By Ana Renee
“Lord, how oft shall my brother sin against me, and I forgive him? till seven times?” (Matthew 18:21)
This phrase has probably echoed in our minds fairly often. “Surely I don’t have to forgive him for that.” or “God will understand why I can’t forgive her for this.”
Forgiveness is a very difficult issue, but one that is of vital importance.
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Why is Forgiveness so important?
Forgiveness is very important in the sight of God. It is because of His great forgiveness that we can have hope of eternal life (see Ephesians 1:3, 7). For this sole reason, we ought to forgive others.
“. . . even as Christ forgave you, so also do ye.” (Colossians 3:13b)
“And be ye kind one to another, tenderhearted, forgiving on another, even as God for Christ’s sake hath forgiven you.” (Ephesians 4:32)
Another reason to forgive is obedience to Christ’s command. When Peter asked the question, “Lord, how oft shall my brother sin against me, and I forgive him?” Jesus answered, “Until seventy times seven.” (Matthew 18: 21-22). He continued to explain forgiveness in a parable:
“Therefore is the kingdom of heaven likened unto a certain king, which would take account of his servants. And when he had begun to reckon, one was brought unto him, which owed him ten thousand talents. But forasmuch as he had not to pay, his lord commanded him to be sold, and his wife, and children, and all that he had, and payment to be made. The servant therefore fell down, and worshipped him, saying, Lord, have patience with me, and I will pay thee all. Then the lord of that servant was moved with compassion, and loosed him, and forgave him the debt. But the same servant went out, and found one of his fellowservants, which owed him an hundred pence: and he laid hands on him, and took him by the throat, saying, Pay me that thou owest. And his fellowservant fell down at his feet, and besought him, saying, Have patience with me, and I will pay thee all. And he would not: but went and cast him into prison, till he should pay the debt. So when his fellowservants saw what was done, they were very sorry, and came and told unto their lord all that was done. Then his lord, after that he had called him, said unto him, O thou wicked servant, I forgave thee all that debt, because thou desiredst me: Shouldest not thou also have had compassion on thy fellowservant, even as I had pity on thee? And his lord was wroth, and delivered him to the tormentors, till he should pay all that was due unto him. So likewise shall my heavenly Father do also unto you, if ye from your hearts forgive not every one his brother their trespasses” (Matthew 18:23-35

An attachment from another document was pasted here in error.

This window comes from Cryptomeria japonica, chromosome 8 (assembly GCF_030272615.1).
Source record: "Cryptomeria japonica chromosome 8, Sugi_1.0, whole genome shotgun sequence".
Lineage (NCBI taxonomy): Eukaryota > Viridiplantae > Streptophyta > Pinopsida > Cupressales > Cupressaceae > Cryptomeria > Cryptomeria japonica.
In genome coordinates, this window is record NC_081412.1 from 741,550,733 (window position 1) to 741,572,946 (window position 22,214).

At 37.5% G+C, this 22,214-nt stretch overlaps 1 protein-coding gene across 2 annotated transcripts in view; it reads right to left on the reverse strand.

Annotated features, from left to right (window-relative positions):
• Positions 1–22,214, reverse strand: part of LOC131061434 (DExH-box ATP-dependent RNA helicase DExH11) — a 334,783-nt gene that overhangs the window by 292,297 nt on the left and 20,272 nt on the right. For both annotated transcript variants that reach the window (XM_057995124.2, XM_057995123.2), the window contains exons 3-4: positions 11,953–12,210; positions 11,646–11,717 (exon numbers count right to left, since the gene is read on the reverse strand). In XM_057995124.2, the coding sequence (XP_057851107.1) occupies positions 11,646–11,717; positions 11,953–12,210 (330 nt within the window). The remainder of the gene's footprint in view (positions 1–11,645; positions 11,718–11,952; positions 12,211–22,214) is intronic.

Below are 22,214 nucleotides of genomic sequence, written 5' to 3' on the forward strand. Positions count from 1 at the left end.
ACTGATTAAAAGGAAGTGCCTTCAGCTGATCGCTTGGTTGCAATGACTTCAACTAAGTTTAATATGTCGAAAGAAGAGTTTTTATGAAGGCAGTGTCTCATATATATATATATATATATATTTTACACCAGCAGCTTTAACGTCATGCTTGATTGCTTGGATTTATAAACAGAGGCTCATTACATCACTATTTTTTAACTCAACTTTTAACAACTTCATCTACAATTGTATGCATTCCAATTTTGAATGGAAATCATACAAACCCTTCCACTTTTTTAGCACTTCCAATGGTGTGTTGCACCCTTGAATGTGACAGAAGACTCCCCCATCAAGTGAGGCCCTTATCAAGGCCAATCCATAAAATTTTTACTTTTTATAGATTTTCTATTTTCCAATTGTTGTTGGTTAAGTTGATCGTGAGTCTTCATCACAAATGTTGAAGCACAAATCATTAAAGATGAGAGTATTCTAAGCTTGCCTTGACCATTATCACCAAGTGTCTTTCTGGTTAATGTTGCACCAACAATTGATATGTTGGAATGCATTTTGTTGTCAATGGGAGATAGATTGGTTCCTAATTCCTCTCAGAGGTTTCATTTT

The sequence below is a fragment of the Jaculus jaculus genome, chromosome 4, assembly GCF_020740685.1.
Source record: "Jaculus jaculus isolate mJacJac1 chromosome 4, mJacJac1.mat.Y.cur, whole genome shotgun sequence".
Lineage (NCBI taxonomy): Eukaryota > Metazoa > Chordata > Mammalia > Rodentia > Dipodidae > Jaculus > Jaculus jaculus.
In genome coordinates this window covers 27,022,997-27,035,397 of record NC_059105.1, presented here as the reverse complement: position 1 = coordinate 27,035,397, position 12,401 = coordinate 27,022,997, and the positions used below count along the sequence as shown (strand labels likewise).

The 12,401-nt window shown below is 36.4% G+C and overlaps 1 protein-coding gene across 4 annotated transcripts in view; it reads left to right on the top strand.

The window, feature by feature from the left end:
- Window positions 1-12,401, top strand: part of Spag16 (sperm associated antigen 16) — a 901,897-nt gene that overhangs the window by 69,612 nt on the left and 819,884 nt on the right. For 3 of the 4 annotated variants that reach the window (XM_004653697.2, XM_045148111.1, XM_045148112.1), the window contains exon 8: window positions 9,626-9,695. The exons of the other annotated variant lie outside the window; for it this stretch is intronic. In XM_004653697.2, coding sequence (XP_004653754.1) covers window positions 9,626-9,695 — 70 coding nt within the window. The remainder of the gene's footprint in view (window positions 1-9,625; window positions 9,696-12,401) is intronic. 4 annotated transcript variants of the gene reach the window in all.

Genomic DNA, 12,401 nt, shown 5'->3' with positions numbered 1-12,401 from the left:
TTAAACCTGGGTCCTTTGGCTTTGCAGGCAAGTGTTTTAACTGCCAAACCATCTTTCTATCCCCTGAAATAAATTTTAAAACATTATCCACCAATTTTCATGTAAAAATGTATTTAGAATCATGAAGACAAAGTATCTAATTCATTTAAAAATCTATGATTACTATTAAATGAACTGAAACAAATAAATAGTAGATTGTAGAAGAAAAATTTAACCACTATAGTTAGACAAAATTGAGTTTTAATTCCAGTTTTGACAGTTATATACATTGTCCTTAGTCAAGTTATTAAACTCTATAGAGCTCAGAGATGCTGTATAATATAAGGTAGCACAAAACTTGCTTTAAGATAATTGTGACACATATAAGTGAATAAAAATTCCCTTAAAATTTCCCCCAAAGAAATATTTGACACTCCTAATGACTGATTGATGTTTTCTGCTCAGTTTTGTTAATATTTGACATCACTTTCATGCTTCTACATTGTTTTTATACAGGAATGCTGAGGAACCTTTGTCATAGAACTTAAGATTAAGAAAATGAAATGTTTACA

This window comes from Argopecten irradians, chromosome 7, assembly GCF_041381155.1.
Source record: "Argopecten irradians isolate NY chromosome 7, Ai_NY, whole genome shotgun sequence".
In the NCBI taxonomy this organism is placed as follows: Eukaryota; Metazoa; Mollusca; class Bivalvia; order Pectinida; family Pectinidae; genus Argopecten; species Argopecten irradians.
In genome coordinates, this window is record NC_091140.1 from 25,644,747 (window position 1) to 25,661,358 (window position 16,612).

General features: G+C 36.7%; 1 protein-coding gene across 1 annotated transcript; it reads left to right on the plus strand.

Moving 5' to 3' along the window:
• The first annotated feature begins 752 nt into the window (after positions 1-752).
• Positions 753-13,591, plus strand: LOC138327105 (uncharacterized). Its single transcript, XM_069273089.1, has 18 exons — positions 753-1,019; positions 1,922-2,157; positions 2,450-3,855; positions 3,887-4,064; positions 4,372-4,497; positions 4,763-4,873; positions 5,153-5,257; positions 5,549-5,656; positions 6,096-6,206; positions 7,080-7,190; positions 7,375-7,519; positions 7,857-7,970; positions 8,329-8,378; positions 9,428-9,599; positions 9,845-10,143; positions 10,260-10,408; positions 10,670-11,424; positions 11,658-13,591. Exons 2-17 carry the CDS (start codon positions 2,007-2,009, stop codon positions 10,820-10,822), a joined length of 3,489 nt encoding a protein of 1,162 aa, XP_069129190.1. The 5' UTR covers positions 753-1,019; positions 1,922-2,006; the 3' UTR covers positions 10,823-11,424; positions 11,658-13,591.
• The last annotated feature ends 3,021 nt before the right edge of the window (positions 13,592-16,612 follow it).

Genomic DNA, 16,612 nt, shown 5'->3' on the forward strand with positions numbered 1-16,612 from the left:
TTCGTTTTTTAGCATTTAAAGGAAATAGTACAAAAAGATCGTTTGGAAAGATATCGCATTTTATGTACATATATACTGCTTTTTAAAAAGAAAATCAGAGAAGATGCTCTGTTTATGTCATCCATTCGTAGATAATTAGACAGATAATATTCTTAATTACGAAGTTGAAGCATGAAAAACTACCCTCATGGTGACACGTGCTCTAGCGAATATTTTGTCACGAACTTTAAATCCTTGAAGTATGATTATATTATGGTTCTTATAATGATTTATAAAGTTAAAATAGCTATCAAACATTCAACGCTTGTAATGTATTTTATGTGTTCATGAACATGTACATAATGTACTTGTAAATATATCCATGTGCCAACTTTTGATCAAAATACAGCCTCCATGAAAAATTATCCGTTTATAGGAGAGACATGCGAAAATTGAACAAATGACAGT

Like the first servant, we have been forgiven the greatest debt that we can never hope to pay. Will we in return refuse to forgive a small debt of a fellow-servant?
How should we forgive?
It is easy to say, “I forgive you,” but it is difficult to actually live forgiveness. Forgiveness is a heart issue, not a mouth issue. We should not have to make someone beg for our forgiveness. Instead, we should be willing to forgive even before they ask without any hopes that they will ask.
Forgiveness is not
~Spreading rumors about the person who has offended us
~Continually bringing up the offense
~Shunning the person who has offended us
When God forgave us, He wiped the slate clean. He no longer sees us as transgressors, but as heirs (see Titus 3:7). We should follow His example and forgive without down upon the offender.
Proverbs 17:9 says, “He that covereth a transgression seeketh love;” God covered our transgression because of His love; we should cover another’s transgression because of love.
It does not matter how “wrong” the other person was. God will one day look at our heart and judge us accordingly. Will He see a heart full of bitter un-forgiveness, or a tender heart of love and forgiveness? We must start today by asking Him to reveal any roots of un-forgiveness in our hearts then work to change that feeling to one of love and forgiveness in obedience to His Word.